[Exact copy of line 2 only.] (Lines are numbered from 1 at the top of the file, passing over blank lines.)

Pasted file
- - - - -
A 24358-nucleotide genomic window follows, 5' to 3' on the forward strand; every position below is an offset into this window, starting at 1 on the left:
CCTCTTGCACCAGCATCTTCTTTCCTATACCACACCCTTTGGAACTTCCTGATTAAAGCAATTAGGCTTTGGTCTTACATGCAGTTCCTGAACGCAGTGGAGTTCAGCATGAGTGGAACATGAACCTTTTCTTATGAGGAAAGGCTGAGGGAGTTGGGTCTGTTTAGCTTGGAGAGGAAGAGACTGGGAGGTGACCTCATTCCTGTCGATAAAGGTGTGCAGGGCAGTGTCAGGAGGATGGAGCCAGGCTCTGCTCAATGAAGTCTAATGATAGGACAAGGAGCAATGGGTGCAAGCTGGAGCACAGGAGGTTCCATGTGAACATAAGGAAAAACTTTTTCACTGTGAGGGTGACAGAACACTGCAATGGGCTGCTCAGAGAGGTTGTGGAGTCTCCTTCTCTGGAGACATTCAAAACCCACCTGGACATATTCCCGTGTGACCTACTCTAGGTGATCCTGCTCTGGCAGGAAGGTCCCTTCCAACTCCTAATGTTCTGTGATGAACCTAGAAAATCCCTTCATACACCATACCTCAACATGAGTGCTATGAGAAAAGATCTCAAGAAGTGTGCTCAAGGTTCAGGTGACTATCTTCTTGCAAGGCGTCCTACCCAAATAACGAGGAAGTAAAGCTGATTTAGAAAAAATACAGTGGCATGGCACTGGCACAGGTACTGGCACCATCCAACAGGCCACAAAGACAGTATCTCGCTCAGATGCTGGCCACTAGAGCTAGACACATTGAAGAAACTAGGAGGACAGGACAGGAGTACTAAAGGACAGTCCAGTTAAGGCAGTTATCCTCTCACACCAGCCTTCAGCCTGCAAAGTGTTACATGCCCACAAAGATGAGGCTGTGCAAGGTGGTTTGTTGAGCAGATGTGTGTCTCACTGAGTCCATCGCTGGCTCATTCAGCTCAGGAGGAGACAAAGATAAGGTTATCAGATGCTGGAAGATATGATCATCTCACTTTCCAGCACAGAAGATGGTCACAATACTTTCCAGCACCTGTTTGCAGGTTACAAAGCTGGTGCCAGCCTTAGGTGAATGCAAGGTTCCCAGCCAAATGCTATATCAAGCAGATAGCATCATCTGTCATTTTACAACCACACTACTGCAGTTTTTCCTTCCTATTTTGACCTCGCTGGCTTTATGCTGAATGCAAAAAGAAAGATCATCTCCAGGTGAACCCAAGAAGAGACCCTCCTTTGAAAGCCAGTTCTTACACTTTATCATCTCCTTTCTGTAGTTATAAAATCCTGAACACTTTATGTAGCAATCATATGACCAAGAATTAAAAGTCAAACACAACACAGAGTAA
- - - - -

CCTCTTGCACCAGCATCTTCTTTCCTATACCACACCCTTTGGAACTTCCTGATTAAAGCAATTAGGCTTTGGTCTTACATGCAGTTCCTGAACGCAGTGGAGTTCAGCATGAGTGGAACATGAACCTTTTCTTATGAGGAAAGGCTGAGGGAGTTGGGTCTGTTTAGCTTGGAGAGGAAGAGACTGGGAGGTGACCTCATTCCTGTCGATAAAGGTGTGCAGGGCAGTGTCAGGAGGATGGAGCCAGGCTCTGCTCAATGAAGTCTAATGATAGGACAAGGAGCAATGGGTGCAAGCTGGAGCACAGGAGGTTCCATGTGAACATAAGGAAAAACTTTTTCACTGTGAGGGTGACAGAACACTGCAATGGGCTGCTCAGAGAGGTTGTGGAGTCTCCTTCTCTGGAGACATTCAAAACCCACCTGGACATATTCCCGTGTGACCTACTCTAGGTGATCCTGCTCTGGCAGGAAGGTCCCTTCCAACTCCTAATGTTCTGTGATGAACCTAGAAAATCCCTTCATACACCATACCTCAACATGAGTGCTATGAGAAAAGATCTCAAGAAGTGTGCTCAAGGTTCAGGTGACTATCTTCTTGCAAGGCGTCCTACCCAAATAACGAGGAAGTAAAGCTGATTTAGAAAAAATACAGTGGCATGGCACTGGCACAGGTACTGGCACCATCCAACAGGCCACAAAGACAGTATCTCGCTCAGATGCTGGCCACTAGAGCTAGACACATTGAAGAAACTAGGAGGACAGGACAGGAGTACTAAAGGACAGTCCAGTTAAGGCAGTTATCCTCTCACACCAGCCTTCAGCCTGCAAAGTGTTACATGCCCACAAAGATGAGGCTGTGCAAGGTGGTTTGTTGAGCAGATGTGTGTCTCACTGAGTCCATCGCTGGCTCATTCAGCTCAGGAGGAGACAAAGATAAGGTTATCAGATGCTGGAAGATATGATCATCTCACTTTCCAGCACAGAAGATGGTCACAATACTTTCCAGCACCTGTTTGCAGGTTACAAAGCTGGTGCCAGCCTTAGGTGAATGCAAGGTTCCCAGCCAAATGCTATATCAAGCAGATAGCATCATCTGTCATTTTACAACCACACTACTGCAGTTTTTCCTTCCTATTTTGACCTCGCTGGCTTTATGCTGAATGCAAAAAGAAAGATCATCTCCAGGTGAACCCAAGAAGAGACCCTCCTTTGAAAGCCAGTTCTTACACTTTATCATCTCCTTTCTGTAGTTATAAAATCCTGAACACTTTATGTAGCAATCATATGACCAAGAATTAAAAGTCAAACACAACACAGAGTAA